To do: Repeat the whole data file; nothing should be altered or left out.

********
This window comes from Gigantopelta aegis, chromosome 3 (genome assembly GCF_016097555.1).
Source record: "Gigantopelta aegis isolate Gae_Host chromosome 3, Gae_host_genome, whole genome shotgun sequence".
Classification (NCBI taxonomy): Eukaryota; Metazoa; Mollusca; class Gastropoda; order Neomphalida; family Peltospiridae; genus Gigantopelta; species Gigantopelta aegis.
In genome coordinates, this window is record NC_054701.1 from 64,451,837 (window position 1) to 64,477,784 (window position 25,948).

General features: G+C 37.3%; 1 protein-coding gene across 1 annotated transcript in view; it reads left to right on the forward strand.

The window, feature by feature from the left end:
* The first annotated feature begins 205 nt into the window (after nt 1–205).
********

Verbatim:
This window comes from Gigantopelta aegis, chromosome 3 (genome assembly GCF_016097555.1).
Source record: "Gigantopelta aegis isolate Gae_Host chromosome 3, Gae_host_genome, whole genome shotgun sequence".
Classification (NCBI taxonomy): Eukaryota; Metazoa; Mollusca; class Gastropoda; order Neomphalida; family Peltospiridae; genus Gigantopelta; species Gigantopelta aegis.
In genome coordinates, this window is record NC_054701.1 from 64,451,837 (window position 1) to 64,477,784 (window position 25,948).

General features: G+C 37.3%; 1 protein-coding gene across 1 annotated transcript in view; it reads left to right on the forward strand.

The window, feature by feature from the left end:
* The first annotated feature begins 205 nt into the window (after nt 1–205).